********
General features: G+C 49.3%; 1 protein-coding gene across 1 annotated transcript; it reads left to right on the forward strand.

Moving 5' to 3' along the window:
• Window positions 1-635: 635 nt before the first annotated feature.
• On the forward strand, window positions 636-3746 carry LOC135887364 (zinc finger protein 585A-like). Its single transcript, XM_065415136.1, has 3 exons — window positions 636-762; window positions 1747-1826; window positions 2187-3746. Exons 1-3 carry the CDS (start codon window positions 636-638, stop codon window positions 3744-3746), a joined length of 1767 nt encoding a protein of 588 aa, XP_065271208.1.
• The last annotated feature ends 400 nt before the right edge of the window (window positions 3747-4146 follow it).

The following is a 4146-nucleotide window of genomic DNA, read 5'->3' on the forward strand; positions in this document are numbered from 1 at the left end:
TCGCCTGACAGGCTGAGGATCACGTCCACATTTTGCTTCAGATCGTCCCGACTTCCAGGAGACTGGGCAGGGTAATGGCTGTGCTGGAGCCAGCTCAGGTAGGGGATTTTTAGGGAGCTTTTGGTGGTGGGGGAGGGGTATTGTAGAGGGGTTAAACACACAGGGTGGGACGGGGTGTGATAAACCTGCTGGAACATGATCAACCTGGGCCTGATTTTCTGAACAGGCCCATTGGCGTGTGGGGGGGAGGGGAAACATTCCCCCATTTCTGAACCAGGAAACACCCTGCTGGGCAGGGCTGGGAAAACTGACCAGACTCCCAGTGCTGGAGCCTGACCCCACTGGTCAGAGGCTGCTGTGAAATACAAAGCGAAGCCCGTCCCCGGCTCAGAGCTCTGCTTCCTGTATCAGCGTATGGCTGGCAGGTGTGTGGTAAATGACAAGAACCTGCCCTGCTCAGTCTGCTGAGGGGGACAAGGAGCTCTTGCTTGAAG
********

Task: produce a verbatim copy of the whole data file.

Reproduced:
General features: G+C 49.3%; 1 protein-coding gene across 1 annotated transcript; it reads left to right on the forward strand.

Moving 5' to 3' along the window:
• Window positions 1-635: 635 nt before the first annotated feature.
• On the forward strand, window positions 636-3746 carry LOC135887364 (zinc finger protein 585A-like). Its single transcript, XM_065415136.1, has 3 exons — window positions 636-762; window positions 1747-1826; window positions 2187-3746. Exons 1-3 carry the CDS (start codon window positions 636-638, stop codon window positions 3744-3746), a joined length of 1767 nt encoding a protein of 588 aa, XP_065271208.1.
• The last annotated feature ends 400 nt before the right edge of the window (window positions 3747-4146 follow it).

The following is a 4146-nucleotide window of genomic DNA, read 5'->3' on the forward strand; positions in this document are numbered from 1 at the left end:
TCGCCTGACAGGCTGAGGATCACGTCCACATTTTGCTTCAGATCGTCCCGACTTCCAGGAGACTGGGCAGGGTAATGGCTGTGCTGGAGCCAGCTCAGGTAGGGGATTTTTAGGGAGCTTTTGGTGGTGGGGGAGGGGTATTGTAGAGGGGTTAAACACACAGGGTGGGACGGGGTGTGATAAACCTGCTGGAACATGATCAACCTGGGCCTGATTTTCTGAACAGGCCCATTGGCGTGTGGGGGGGAGGGGAAACATTCCCCCATTTCTGAACCAGGAAACACCCTGCTGGGCAGGGCTGGGAAAACTGACCAGACTCCCAGTGCTGGAGCCTGACCCCACTGGTCAGAGGCTGCTGTGAAATACAAAGCGAAGCCCGTCCCCGGCTCAGAGCTCTGCTTCCTGTATCAGCGTATGGCTGGCAGGTGTGTGGTAAATGACAAGAACCTGCCCTGCTCAGTCTGCTGAGGGGGACAAGGAGCTCTTGCTTGAAG